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The Controversial Concert for Valor

This article is written by a student writer from the Her Campus at CUA chapter.

One week ago on Veterans Day, celebrities, artists, and millions of Americans gathered on the National Mall to honor our active duty members and veterans. The concert was free to the general public, the gates opened at 10:00 am and the concert kicked off 7:00 pm. Many gathered early in the day to reserve spots.

In addition to musical performances from The Black Keys, Bruce Springsteen, Carrie Underwood, Dave Grohl, Eminem, Jennifer Hudson, Jessie J, Metallica, Rihanna, and Zac Brown Band, there were special appearances from Jack Black, Bryan Cranston, Jamie Foxx, George Lopez, John Oliver, Meryl Streep, and Boob Woodruff. The concert aired live on HBO so Americans who didn’t attend the concert could also enjoy the show from their homes.

While the concert was, in theory, a beautiful tribute to our veterans and current duty members’ courage, bravery, and valor, many were disappointed by the use of profanity and certain song choices that are perceived as anti-war, anti-draft, and anti-American songs. 

The first performance that sparked controversy was Bruce Springsteen, Dave Grohl, and Zac Brown’s version of Fortunate Son. Many wondered why a well-known anti-war and anti-draft song would be chosen at an event to honor those who volunteered to fight.

The most controversial lyrics of Fortunate Son are as follows:

“Yeah, some folks inherit star spangled eyes

Ooh, they send you down to war, Lord

And when you ask them, “How much should we give?”

Oh, they only answer, more, more, more, oh”

The next performance that hyped a lot of buzz was Bruce Springsteen’s performance of Born in the U.S.A. Although many misinterpret this song as patriotic, the song’s lyrics were actually written by Springsteen about the problems he thinks Vietnam veterans faced when returning from war. Springsteen believes because the Vietnam War was the first war lost by the United States, Americans did not show the same amount of gratitude towards these veterans. When taking a closer look at the lyrics, it’s quite obvious that this is an anti-war and arguably anti-American song:    

“Born down in a dead man’s town

The first kick I took was when I hit the ground

You end up like a dog that’s been beat too much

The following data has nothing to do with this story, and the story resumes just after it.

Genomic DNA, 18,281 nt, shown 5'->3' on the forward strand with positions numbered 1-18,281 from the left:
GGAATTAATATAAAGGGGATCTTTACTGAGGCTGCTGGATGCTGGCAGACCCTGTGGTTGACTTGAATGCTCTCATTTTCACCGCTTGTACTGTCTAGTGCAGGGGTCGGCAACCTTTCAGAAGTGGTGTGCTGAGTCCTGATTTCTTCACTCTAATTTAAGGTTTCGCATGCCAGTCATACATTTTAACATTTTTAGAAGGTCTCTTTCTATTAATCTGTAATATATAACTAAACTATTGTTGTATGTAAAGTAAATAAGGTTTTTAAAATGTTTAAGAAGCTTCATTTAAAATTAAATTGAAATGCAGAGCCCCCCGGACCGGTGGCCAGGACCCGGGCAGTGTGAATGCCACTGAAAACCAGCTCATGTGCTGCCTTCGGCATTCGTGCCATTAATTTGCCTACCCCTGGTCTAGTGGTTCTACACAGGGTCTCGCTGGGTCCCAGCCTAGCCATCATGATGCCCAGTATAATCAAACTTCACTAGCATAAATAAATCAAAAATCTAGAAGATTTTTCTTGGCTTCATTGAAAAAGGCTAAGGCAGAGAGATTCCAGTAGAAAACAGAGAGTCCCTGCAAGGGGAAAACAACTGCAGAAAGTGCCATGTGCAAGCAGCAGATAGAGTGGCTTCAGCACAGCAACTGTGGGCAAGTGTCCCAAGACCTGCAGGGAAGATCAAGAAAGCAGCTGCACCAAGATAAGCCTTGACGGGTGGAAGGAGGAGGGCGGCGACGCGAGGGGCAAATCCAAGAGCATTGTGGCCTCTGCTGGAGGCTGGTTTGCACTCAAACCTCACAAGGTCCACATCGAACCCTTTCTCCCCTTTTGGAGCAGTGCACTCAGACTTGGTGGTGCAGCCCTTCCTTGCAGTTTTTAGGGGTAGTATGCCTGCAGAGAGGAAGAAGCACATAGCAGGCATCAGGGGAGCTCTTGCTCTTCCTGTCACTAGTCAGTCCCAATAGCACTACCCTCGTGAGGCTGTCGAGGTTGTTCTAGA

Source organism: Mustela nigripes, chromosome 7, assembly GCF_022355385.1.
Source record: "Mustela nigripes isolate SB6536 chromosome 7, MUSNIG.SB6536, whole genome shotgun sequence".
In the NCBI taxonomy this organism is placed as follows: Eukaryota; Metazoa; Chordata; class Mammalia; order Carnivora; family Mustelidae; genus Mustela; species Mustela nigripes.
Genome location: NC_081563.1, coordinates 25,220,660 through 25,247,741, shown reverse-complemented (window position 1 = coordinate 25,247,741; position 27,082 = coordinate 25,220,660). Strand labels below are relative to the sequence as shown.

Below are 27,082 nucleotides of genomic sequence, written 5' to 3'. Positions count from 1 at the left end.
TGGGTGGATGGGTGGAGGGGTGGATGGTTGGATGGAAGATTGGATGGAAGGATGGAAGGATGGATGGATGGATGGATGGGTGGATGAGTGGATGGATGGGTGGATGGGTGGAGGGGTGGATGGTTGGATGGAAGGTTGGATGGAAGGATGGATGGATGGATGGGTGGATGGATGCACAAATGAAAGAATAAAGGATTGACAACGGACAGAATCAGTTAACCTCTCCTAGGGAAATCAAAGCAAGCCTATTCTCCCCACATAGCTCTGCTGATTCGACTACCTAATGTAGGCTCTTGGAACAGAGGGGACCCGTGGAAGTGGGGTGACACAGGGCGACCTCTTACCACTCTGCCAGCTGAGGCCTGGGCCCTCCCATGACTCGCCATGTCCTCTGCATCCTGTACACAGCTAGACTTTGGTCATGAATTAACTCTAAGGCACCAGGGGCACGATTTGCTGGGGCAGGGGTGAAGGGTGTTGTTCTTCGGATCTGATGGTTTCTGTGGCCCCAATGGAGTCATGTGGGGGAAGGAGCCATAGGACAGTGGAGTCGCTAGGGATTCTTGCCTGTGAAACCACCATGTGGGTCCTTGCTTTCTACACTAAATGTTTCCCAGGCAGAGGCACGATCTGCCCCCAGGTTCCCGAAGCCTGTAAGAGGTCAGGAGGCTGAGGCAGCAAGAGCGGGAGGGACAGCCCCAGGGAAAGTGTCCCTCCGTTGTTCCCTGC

‘Til you spend half your life just covering up…

I got in a little hometown jam

And so they put a rifle in my hands

Sent me off to Vietnam

To go and kill the yellow man…”

Song Fact: Born in the U.S.A’s original title was Vietnam until Springsteen was sent a movie script titled, “Born in the U.S.A”, about a rock band that struggles with the concepts of life and religion.

Due to the songs common misinterpretation, many Americans didn’t recognize the irony of Bruce performing this song.

Lastly, Eminem’s use of profanity triggered many mixed feelings by concert viewers. Eminem is a famous rapper, known for using profanity on a regular basis. However, some believed he crossed the line by saying F*ck over a dozen times. While some argue the veterans can handle the use of profanity as they surely have heard much worse at war, many are outraged by the lack of respect displayed by Eminem. 


Professor Wyrsch, a professor here at CUA and veteran who watched the concert from his home on HBO, made a few comments about the positive aspects of the concert,

“Thousands of people attended and expressed strong support and admiration for our veterans.  Young people were able to attend for free, in a friendly environment, and obviously enjoyed seeing the popular singers perform.  There were also some great personal stories about veterans, plus many quality veterans’ organizations were recognized (according to the Washington Post, there was an uptick in donations).”

However, Professor Wyrsch was also disappointed with a few things,

“There was a clear disconnect between the above pluses and the strong profanity and underlying messages of some songs, nationally televised, all taking place in front of our nation’s capitol and many families and war heroes, both young and old. I am quite sure there will be some serious thought and debate about the program-content of any future Concerts for Valor.  Needless to say, I have always had the greatest respect for our veterans, so I was quite upset with the negative aspects of the concert.”

photo credit: Justin Walker

Professor Wyrsch served as a lieutenant in the Army from 1967-1969, assigned to the 3rd Infantry Division; his two brothers served during that period as well. His son is presently a Major in the Marines Corps, a fighter jet pilot, having served for about 14 years with several deployments in the Middle East.

Regardless of the controversy, the true heroes and inspiration from the concert were the stories that were told and the thousands of stories that remain untold. Whether you agreed or disagreed with the profanity use or song choice, there was a magical feeling of patriotism that united the people on the mall that evening. Metallica reminded us by shouting, “Freedom isn’t free!” at the end of their performance that we owe our lives, quite literally, to those who serve.

There’s no better time than Thanksgiving to show your support and donate to any of the amazing organizations for our veterans. To donate visit: theconcertforvalor.com